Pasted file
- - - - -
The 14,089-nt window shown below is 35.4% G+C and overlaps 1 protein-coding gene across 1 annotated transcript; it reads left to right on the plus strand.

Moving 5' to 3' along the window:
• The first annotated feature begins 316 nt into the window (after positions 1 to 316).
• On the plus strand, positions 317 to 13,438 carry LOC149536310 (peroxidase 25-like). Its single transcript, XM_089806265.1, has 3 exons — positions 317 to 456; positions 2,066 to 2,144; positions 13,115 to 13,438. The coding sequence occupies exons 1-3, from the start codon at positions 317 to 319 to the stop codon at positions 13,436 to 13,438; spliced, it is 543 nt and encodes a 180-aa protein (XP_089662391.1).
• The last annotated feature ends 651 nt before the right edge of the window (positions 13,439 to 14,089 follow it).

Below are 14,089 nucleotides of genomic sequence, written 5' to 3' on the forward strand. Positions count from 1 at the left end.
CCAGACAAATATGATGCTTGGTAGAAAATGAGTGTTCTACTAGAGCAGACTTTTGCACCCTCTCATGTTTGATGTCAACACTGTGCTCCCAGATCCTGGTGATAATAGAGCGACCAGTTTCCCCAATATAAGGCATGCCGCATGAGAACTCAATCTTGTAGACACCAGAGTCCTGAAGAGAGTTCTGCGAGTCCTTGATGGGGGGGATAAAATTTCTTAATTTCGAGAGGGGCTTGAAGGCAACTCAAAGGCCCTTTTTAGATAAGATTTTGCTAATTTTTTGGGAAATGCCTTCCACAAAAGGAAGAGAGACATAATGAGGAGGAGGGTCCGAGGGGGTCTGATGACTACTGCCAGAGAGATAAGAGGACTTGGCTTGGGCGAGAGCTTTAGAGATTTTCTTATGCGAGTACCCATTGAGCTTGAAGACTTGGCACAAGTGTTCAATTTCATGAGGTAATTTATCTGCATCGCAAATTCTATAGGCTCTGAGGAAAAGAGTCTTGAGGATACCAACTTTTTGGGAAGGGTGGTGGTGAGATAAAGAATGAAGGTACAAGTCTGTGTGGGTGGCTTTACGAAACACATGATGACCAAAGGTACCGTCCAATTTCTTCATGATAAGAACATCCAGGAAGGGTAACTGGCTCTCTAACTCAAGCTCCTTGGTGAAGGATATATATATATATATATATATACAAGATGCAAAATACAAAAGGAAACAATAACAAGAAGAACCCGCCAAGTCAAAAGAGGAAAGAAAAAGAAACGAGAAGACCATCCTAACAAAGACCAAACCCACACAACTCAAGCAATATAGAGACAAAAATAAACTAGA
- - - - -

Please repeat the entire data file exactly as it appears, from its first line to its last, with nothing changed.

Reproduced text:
The 14,089-nt window shown below is 35.4% G+C and overlaps 1 protein-coding gene across 1 annotated transcript; it reads left to right on the plus strand.

Moving 5' to 3' along the window:
• The first annotated feature begins 316 nt into the window (after positions 1 to 316).
• On the plus strand, positions 317 to 13,438 carry LOC149536310 (peroxidase 25-like). Its single transcript, XM_089806265.1, has 3 exons — positions 317 to 456; positions 2,066 to 2,144; positions 13,115 to 13,438. The coding sequence occupies exons 1-3, from the start codon at positions 317 to 319 to the stop codon at positions 13,436 to 13,438; spliced, it is 543 nt and encodes a 180-aa protein (XP_089662391.1).
• The last annotated feature ends 651 nt before the right edge of the window (positions 13,439 to 14,089 follow it).

Below are 14,089 nucleotides of genomic sequence, written 5' to 3' on the forward strand. Positions count from 1 at the left end.
CCAGACAAATATGATGCTTGGTAGAAAATGAGTGTTCTACTAGAGCAGACTTTTGCACCCTCTCATGTTTGATGTCAACACTGTGCTCCCAGATCCTGGTGATAATAGAGCGACCAGTTTCCCCAATATAAGGCATGCCGCATGAGAACTCAATCTTGTAGACACCAGAGTCCTGAAGAGAGTTCTGCGAGTCCTTGATGGGGGGGATAAAATTTCTTAATTTCGAGAGGGGCTTGAAGGCAACTCAAAGGCCCTTTTTAGATAAGATTTTGCTAATTTTTTGGGAAATGCCTTCCACAAAAGGAAGAGAGACATAATGAGGAGGAGGGTCCGAGGGGGTCTGATGACTACTGCCAGAGAGATAAGAGGACTTGGCTTGGGCGAGAGCTTTAGAGATTTTCTTATGCGAGTACCCATTGAGCTTGAAGACTTGGCACAAGTGTTCAATTTCATGAGGTAATTTATCTGCATCGCAAATTCTATAGGCTCTGAGGAAAAGAGTCTTGAGGATACCAACTTTTTGGGAAGGGTGGTGGTGAGATAAAGAATGAAGGTACAAGTCTGTGTGGGTGGCTTTACGAAACACATGATGACCAAAGGTACCGTCCAATTTCTTCATGATAAGAACATCCAGGAAGGGTAACTGGCTCTCTAACTCAAGCTCCTTGGTGAAGGATATATATATATATATATATATACAAGATGCAAAATACAAAAGGAAACAATAACAAGAAGAACCCGCCAAGTCAAAAGAGGAAAGAAAAAGAAACGAGAAGACCATCCTAACAAAGACCAAACCCACACAACTCAAGCAATATAGAGACAAAAATAAACTAGA